The National Assembly’s permanent committee will meet today to discuss changes to four elections laws, while Interior Minister Sar Kheng has confirmed the ruling CPP will not take the CNRP’s seats if it is dissolved.
The changes, requested by the CPP, relate to the distribution of party seats in the National Assembly and Senate, as well as provincial, municipal, district and commune councils.
Assembly spokesman Leng Penglong said the legislation will determine the redistribution of seats when a party is disbanded.
“The proposed amendments have been sent to the permanent committee for a decision,” he said.
Mr Kheng discussed the issue on Friday at a meeting about maintaining security and public order amid any attempt to topple the government.
“CPP will not take over seats in parliament in the case that a political party is dissolved,” he said. “We don’t know which party will take those seats. It could be Funcinpec or the League for Democracy Party.”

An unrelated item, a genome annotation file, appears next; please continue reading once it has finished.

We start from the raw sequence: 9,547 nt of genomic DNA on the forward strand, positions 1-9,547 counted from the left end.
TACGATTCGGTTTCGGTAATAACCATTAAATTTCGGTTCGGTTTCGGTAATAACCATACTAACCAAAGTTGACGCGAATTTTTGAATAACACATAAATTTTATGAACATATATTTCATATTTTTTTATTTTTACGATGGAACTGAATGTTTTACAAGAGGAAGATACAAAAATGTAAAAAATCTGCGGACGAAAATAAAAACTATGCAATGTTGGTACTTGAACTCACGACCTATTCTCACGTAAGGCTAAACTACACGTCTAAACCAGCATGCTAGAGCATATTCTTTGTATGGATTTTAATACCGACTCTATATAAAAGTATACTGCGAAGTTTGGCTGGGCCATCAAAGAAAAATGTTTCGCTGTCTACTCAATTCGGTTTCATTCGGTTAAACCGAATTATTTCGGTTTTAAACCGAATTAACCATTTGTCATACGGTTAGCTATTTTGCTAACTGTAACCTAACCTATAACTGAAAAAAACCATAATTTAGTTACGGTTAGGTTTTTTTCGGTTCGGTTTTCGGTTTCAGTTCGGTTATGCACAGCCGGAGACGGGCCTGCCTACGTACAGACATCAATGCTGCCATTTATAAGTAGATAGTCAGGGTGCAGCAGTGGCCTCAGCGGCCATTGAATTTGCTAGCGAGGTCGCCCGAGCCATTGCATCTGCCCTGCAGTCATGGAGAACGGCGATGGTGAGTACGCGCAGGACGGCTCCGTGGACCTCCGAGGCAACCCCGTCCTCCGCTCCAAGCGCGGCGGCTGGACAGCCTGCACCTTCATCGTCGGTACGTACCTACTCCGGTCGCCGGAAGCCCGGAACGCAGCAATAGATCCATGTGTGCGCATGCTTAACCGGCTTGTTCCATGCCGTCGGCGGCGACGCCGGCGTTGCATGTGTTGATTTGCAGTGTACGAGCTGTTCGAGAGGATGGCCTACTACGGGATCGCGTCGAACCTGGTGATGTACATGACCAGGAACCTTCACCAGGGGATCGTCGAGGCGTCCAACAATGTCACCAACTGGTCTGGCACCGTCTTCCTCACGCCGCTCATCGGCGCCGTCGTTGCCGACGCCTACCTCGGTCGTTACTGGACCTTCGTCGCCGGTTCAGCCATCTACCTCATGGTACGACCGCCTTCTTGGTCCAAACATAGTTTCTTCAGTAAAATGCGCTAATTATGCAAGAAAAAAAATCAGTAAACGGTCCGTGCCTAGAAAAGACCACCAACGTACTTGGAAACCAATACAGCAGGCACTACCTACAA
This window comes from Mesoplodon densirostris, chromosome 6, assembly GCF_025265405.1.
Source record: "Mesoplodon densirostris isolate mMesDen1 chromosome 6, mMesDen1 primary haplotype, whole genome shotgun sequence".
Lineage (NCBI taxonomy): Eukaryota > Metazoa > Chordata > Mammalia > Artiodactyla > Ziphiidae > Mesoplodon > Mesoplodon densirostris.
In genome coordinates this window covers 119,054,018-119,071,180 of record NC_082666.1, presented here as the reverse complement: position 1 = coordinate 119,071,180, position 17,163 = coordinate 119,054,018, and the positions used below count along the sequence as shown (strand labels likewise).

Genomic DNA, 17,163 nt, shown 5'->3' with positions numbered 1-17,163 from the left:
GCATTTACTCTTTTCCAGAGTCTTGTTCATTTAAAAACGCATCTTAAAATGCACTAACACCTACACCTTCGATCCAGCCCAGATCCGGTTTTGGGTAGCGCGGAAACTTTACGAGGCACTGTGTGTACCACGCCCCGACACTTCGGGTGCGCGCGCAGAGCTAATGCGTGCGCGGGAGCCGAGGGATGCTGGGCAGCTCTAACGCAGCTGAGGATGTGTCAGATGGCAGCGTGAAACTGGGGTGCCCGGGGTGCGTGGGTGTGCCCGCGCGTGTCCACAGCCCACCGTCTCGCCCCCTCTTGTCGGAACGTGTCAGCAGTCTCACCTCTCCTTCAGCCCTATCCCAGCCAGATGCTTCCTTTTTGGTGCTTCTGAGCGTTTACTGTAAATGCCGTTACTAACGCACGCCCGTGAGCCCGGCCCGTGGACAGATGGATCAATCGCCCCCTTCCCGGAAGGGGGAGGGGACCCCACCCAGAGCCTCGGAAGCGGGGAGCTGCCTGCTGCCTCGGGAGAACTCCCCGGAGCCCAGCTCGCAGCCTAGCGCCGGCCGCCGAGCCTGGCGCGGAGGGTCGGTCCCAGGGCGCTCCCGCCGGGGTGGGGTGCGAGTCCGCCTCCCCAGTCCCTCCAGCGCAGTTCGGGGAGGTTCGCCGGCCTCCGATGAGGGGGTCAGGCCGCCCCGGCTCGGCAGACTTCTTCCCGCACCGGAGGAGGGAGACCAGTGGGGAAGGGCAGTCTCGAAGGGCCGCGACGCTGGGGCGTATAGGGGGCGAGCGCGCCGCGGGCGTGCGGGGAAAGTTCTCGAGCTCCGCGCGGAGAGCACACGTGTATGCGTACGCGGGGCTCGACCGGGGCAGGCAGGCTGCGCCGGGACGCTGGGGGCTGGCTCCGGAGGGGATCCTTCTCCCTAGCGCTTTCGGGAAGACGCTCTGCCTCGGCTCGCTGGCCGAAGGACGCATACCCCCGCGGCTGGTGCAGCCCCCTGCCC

Sam Kuntheamy, executive director of elections watchdog NICFEC, said the ruling CPP should allow its most popular opponents to take part in next year’s polls.
“The election will not be free and fair if the CNRP is dissolved because the other opposition parties do not have the same support,” Mr Kuntheamy claimed but did not explain what constituted a free and fair election.
He cited the fact Funcinpec party did not even secure one commune chief position in June’s local elections.
Leaked documents published on social media suggested how seats would be shared out in parliament if the CNRP were dissolved.
They suggested the CPP would remain at 68 seats, while Funcinpec would have 41, the League for Democracy Party six, the Khmer Anti-Poverty Party five, the Cambodian National Party two and the Khmer Economic Development Party one.
The Interior Ministry last week filed a request to the Supreme Court to have the CNRP dissolved, following complaints filed against it by the Funcinpec Party and Cambodian Youth Party.
Supreme Court judge Sem Sakola last week ordered the CNRP president to submit a response to the case within 20 days.
Prime Minister Hun Sen said the CNRP would simply be replaced by five other opposition parties if it were disbanded.
“If one party is dissolved, then another five will replace them. So we would go from having two parties in the National Assembly to having six. It will happen soon,” he said.